Torrent de Pareis/ Sa Calobra. | Andrew Ede

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In Mallorca, there is what one might suggest is an industry dedicated to toponymy, the study of place names. One says industry, but the productive value is limited. Scholars, who are paid to be scholars, contribute to island economic well-being insofar as they are remunerated for their toponymic endeavours.

Publishers may offer editions of a specialist nature but which require only short runs, such is the specialism, despite the apparently never-ending appeal in understanding how such or such a place came to be named as it now is. And ‘now’ can also provide some genuinely productive output if revision of the name itself entails a change - new signs, new maps.

Otherwise, this is an industry of debate, constant argument and discussion designed to unravel the mysteries of place names that have been influenced by sources over the centuries, millennia even, as pre-Roman times can be called upon for evidence. In many instances, explanations are comparatively straightforward and the ‘official’ toponym is generally accepted, even if this officialdom can itself still manage to get dissenters hot under the collar.

The University of the Balearic Islands is the keeper of the official names. Hence, for instance, and I’m sorry to have to inform the deniers, it is Palmanova and not Palma Nova. The university says so. There is likewise the argument about a place on the Manacor coast, which the university thought it had settled by pronouncing in favour of Portocristo - also one word. The Supreme Court in Madrid, believe it or not, was asked for its opinion and went for Porto Cristo. The university still lists Portocristo.

The courts don’t normally get involved in determining whether a place name is one or two words. And while it is quite interesting, a place name being one or two words isn’t exactly that important.
Of greater significance for the toponymy industry are those places that continue to confound and for which there is no definitive explanation. There may not be disagreement regarding the name itself, its spelling for instance, but there is plenty to do with the name’s origins. Which leads us, as have excursions on foot since the days of the early twentieth century when excursions on foot were popularised, to a part of the Tramuntana Mountains that is shrouded in mystery.

How did the Torrent de Pareis come to be known as the Torrent de Pareis?

The torrent element of the name doesn’t form part of the debate, as torrent is perfectly well understood - a watercourse that descends, in this instance, from the meeting of two other torrents (Gorg Blau and Lluc).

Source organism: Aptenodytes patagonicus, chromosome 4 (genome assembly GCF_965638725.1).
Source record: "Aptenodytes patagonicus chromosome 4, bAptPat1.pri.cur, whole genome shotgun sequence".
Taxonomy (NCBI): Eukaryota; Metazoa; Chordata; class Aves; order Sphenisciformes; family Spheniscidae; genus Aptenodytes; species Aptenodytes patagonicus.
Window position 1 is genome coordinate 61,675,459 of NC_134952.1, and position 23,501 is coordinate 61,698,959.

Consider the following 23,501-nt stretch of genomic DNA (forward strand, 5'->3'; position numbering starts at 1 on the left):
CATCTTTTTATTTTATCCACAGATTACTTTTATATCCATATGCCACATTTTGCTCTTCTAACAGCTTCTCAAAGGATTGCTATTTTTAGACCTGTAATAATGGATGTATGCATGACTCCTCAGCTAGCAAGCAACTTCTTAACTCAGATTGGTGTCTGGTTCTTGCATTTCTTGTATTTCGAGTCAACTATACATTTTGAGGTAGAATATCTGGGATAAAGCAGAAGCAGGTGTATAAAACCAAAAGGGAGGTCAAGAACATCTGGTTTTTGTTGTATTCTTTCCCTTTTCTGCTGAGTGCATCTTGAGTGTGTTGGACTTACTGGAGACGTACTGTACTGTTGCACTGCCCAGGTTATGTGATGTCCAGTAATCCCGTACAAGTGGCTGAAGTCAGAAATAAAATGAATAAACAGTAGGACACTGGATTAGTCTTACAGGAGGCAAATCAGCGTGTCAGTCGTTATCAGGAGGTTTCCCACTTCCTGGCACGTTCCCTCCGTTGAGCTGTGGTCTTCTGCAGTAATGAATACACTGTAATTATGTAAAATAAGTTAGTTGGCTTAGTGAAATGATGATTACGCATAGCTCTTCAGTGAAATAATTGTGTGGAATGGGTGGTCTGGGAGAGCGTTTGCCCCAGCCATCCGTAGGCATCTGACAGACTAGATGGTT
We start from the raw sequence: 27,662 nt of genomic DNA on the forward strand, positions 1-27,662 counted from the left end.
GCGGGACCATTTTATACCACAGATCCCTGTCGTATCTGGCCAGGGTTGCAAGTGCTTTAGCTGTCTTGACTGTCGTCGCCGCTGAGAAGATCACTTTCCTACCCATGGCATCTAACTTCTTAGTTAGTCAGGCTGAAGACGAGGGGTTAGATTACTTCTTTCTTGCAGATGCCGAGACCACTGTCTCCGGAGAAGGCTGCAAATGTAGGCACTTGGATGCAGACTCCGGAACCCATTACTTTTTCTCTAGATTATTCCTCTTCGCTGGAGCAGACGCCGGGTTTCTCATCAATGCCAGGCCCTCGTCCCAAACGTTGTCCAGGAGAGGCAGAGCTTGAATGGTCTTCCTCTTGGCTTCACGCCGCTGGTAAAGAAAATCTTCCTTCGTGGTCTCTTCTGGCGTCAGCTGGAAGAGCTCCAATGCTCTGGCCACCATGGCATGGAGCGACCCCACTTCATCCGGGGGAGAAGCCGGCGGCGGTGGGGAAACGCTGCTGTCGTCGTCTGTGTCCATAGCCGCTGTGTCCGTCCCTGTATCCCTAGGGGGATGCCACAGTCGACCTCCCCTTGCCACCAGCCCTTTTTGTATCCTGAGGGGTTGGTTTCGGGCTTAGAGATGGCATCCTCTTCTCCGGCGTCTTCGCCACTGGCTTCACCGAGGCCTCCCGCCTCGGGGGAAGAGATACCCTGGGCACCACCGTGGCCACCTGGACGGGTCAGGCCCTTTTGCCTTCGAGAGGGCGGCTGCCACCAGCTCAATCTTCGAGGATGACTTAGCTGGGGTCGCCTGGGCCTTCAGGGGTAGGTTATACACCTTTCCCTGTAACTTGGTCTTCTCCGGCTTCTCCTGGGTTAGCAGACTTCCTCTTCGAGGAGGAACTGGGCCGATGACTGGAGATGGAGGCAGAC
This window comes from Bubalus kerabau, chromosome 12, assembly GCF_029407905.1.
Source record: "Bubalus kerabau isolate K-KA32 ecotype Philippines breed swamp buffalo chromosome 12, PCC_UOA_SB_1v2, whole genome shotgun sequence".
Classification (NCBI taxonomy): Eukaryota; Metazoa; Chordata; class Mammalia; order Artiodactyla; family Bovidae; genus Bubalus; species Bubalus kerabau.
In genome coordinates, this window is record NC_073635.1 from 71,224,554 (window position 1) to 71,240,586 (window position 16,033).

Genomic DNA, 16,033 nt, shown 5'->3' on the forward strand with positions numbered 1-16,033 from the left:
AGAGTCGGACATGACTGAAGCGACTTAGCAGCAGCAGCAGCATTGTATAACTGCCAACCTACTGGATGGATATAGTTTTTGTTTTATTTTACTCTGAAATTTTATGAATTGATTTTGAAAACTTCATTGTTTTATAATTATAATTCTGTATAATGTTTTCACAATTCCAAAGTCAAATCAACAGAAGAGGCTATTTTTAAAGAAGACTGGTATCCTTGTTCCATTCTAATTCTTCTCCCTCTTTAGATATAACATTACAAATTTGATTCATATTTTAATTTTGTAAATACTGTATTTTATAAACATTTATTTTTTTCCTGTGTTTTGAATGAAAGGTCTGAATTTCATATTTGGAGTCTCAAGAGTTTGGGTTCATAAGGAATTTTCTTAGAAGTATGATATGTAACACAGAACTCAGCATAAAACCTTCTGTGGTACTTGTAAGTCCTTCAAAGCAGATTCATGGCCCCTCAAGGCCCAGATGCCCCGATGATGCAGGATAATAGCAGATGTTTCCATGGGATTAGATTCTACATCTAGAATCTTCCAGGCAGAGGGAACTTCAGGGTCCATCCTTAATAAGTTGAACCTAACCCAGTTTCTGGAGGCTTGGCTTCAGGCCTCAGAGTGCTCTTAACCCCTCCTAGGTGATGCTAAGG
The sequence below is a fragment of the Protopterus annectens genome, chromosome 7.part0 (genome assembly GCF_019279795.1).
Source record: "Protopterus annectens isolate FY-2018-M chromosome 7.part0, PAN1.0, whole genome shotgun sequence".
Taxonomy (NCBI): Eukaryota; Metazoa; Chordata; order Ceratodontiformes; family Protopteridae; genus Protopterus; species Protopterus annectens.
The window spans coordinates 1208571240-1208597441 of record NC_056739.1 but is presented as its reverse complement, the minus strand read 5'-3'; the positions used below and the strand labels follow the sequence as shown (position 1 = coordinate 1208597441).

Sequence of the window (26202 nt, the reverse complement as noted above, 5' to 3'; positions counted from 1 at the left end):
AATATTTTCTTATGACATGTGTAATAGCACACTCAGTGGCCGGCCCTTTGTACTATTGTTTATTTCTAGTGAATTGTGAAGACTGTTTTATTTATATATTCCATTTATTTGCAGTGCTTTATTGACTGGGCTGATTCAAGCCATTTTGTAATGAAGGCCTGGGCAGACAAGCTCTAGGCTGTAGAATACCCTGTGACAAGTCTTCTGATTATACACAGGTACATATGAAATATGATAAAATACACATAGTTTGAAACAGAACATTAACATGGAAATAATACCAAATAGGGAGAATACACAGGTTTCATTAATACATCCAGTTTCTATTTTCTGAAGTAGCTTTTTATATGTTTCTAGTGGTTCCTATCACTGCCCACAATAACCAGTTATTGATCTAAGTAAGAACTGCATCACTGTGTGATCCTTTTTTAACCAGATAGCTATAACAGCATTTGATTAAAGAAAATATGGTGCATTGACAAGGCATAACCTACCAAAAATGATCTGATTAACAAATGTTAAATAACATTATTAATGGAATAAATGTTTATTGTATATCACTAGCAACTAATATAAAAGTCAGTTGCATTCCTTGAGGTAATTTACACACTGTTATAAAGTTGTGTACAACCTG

The mouth of this torrent is in Sa Calobra, between two cliffs that have contributed to making the torrent one of the most spectacular sights in the whole of Mallorca. The beautiful view, especially from the sea, may help to explain why the torrent is called Paradise.

Even with zero appreciation of Catalan, does Pareis suggest Paradise to you? If it does, then you wouldn’t be wrong, according to one of the hypotheses. Without delving too deeply into the language, a view is that Pareis was once Paraís and that one can go way back to the early days of Catalan in Mallorca (in the thirteenth century) to find evidence of Paraís having been a popular alternative to Paradís.

Ramon Llull, back in those days, apparently used both forms, one with a ‘d’, the other without.
Another explanation is that Pareis is a corruption of ‘parells’, meaning pairs and specifically the pair of cliffs. Alternatively, this could come from the pair of torrents (Gorg Blau and Lluc), while there is also an argument that the name is derived from ‘paret’, to mean wall - the cliffs are the walls.

The Paradise hypothesis is clearly the most romantic, and so in pressing its case, research has led to a conclusion that this was a term used by sailors. A safe haven was like paradise. A further theory has it that Paradise was an ironic name, an antiphrastic word to represent the opposite, i.e. Hell. If so, then this does rather contradict the safe haven idea, a place where ships found their greatest safety, protection from accidents because of rough seas and high winds. This is in fact a common meaning in several Mediterranean languages.

One writer on this subject has said that he is inclined to believe that “the one who gave it the name was more aware of it as a blessed place ... who, when the sun penetrated the delicate vegetation that hangs from the rocks, could hardly avoid having had the feeling of being in a lovely place - in an unrepeatable fairy tale setting”.

Josep Estelrich Costa, a Mallorcan priest and historian, was one of those who made excursions on foot to the Torrent de Pareis. He wrote: “All of it is a huge monument, barely touched by human hands. An enclosure with an inaccessible wall, crowned by rugged battlements and protected by the ditches of the gorges ... It is a unique and mythical route ... for indulging in the light and landscape.” And he recalled a popular verse about Sa Calobra - “Sa Calobra is a garden wrapped in rocks, shaded by fruit trees and scented by geranium.”

Painters and poets have been enchanted by the torrent and by Sa Calobra since the start of the last century, and it was one painter - Josep Coll Bardolet - who decided that this would be the perfect setting for a concert. A place called Paradise. Possibly.